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How do you spice up content creation when you are writing technical instructions? Well, you obviously can't use too many epithets or metaphors. There's little place for emotions in technical documents. However, some companies are trying to use technical writing as a tool for establishing or further promoting their company's image.

A good sense of humor, for example, can be a trait your company is known for. And, this means, that even your help topics might have a couple of jokes in them. Google, for example, does that in online documentation. However, Google's got a whole team of experts that are trying to figure out what is appropriate. Moreover, these experts are studying other cultures as well, to make sure that localisations meet ethical and cultural specifics of different countries.

Not every company has the resources Google has, so, in order to avoid leaving a negative impression, mostly people choose to stick to the safer side of things in their user manuals.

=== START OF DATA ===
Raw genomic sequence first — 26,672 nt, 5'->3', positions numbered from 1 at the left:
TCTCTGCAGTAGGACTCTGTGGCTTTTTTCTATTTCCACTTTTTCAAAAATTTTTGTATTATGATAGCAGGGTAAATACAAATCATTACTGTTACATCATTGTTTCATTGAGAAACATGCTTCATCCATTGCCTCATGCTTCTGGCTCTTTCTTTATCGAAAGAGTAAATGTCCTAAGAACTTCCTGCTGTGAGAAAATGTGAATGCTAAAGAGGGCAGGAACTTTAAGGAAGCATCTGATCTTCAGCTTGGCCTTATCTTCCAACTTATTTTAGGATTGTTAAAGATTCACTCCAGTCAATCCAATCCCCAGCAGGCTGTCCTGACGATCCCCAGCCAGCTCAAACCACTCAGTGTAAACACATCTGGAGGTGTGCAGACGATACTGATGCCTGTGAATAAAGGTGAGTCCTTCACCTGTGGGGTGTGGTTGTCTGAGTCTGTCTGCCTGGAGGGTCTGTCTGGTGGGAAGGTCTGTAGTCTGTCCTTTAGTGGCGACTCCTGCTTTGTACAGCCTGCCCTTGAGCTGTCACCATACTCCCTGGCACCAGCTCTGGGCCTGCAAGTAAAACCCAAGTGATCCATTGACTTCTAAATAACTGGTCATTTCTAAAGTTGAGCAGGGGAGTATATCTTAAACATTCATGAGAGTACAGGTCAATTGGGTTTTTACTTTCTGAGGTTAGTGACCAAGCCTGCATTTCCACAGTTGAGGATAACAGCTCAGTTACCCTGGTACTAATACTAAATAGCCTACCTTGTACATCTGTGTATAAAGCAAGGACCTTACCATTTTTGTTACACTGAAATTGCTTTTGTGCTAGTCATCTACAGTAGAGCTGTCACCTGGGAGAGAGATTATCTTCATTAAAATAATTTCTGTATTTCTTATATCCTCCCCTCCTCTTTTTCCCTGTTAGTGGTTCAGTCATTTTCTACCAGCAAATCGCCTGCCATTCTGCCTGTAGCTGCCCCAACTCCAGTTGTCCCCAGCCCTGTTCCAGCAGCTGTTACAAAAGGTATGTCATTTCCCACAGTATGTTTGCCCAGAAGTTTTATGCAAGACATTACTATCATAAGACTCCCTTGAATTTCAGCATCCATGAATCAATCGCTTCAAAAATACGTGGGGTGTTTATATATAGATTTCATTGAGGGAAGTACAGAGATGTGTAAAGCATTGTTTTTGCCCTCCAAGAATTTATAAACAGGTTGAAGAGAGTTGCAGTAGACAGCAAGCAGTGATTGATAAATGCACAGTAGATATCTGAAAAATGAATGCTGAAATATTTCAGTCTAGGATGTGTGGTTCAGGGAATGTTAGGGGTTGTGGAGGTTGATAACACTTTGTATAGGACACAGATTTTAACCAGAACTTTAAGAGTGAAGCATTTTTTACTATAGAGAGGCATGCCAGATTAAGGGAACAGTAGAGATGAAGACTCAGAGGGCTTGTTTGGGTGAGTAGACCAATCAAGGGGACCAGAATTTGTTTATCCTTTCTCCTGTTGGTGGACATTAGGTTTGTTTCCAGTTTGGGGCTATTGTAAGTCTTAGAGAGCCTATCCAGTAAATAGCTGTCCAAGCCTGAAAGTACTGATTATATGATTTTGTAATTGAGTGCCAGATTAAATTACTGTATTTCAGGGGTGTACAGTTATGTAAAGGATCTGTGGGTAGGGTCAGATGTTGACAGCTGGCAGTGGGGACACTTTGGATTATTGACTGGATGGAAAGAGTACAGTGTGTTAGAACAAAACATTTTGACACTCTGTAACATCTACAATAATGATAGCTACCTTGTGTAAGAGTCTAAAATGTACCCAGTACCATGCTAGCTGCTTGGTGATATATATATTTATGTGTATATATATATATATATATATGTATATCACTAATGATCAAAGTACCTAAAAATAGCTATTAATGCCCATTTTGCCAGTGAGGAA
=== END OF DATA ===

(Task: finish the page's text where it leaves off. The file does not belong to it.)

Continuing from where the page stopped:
I recommend that you read this article - 'How to Up the Drama in Your Technical Documentation' to learn more on this topic.

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I would basically agree with the accepted answer that the main goal of technical writing is to assist someone in a task and it should focus on that. (Most of the time) you want to get a specific job done and fast. I would say most of that applies to online documentation that needs to be terse like short howtos or reference.

However I do disagree that this must apply to all technical documentation and that you must always restrict yourself to dryness. I see no harm in being informed and entertained (if possible).

I think there are several ways to put some fun into documentation.

  • Use a good design that makes the docs easily readable and aesthetically pleasing
  • Add images (and or videos) to visualize things